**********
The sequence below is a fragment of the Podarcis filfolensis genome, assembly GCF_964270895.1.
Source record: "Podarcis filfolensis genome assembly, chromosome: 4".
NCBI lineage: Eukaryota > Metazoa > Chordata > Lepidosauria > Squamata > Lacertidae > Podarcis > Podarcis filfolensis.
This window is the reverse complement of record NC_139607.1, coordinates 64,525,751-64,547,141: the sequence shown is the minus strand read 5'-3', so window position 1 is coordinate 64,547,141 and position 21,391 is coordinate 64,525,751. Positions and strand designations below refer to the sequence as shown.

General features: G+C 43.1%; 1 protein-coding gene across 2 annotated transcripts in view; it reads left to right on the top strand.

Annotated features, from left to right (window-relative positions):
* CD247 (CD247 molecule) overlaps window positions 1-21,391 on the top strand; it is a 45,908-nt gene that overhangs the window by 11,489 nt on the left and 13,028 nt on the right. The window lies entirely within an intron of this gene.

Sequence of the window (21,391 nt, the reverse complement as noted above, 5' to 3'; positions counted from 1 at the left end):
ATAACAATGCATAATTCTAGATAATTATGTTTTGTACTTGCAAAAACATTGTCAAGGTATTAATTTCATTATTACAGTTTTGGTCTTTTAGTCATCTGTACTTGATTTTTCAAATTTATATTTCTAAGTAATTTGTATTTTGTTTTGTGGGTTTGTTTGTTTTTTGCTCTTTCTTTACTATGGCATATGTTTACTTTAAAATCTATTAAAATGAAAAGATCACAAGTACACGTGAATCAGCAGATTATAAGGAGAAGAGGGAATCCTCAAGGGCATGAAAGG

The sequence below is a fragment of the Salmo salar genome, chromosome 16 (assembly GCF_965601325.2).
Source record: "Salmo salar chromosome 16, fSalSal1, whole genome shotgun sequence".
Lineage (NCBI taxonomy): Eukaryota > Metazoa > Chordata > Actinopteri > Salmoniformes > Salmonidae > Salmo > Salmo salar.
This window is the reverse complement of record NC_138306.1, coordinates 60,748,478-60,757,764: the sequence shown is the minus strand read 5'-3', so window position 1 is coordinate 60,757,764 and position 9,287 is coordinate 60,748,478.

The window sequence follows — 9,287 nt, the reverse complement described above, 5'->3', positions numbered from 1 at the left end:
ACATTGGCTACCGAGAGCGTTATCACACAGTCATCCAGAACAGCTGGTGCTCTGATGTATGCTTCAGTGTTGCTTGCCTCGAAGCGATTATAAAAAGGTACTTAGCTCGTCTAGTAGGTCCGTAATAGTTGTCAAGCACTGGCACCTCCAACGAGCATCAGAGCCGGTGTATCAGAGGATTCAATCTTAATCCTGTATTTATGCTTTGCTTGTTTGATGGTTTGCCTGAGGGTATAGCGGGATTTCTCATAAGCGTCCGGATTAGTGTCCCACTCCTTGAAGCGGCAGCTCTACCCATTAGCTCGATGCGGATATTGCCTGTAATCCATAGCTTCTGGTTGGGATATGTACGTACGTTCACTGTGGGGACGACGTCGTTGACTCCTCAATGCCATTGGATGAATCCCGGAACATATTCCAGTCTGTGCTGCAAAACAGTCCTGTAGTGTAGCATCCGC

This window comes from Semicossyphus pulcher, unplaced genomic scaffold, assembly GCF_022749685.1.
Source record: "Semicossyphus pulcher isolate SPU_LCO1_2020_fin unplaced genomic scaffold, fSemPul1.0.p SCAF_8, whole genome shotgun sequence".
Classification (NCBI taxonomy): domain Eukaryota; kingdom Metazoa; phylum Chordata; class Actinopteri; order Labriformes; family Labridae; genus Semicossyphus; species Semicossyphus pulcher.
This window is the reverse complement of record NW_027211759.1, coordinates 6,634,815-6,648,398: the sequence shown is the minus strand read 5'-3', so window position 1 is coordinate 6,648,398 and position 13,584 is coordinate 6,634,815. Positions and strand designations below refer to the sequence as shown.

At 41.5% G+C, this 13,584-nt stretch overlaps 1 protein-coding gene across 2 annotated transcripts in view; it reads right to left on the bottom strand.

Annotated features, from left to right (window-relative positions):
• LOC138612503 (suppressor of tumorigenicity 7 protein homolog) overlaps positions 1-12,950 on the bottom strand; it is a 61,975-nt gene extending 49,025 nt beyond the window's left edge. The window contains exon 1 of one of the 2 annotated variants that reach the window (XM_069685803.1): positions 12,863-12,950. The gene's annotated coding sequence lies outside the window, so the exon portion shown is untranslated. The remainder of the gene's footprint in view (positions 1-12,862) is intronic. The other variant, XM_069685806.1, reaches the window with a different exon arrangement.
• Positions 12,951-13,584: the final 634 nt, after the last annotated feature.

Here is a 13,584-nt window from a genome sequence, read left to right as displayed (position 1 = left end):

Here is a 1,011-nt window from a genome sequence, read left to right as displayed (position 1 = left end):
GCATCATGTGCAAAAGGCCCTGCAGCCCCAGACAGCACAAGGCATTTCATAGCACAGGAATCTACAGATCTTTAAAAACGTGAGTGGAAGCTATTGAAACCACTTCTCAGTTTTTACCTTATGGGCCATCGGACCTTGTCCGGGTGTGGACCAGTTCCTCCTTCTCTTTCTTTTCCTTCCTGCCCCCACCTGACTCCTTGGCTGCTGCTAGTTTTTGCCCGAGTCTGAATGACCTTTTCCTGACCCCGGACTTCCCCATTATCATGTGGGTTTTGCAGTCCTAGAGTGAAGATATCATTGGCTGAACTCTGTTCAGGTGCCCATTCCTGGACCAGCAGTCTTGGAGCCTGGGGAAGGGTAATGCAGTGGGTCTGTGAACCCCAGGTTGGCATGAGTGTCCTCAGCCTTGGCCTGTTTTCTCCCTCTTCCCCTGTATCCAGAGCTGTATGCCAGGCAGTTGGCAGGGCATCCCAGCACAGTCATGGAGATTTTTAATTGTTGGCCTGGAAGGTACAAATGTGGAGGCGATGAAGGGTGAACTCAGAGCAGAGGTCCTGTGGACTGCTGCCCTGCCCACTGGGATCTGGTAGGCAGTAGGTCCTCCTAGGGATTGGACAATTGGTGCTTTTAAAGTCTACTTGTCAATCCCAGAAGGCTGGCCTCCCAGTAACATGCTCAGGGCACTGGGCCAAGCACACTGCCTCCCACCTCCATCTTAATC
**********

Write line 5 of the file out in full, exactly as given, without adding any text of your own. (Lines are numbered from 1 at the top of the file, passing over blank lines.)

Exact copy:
General features: G+C 43.1%; 1 protein-coding gene across 2 annotated transcripts in view; it reads left to right on the top strand.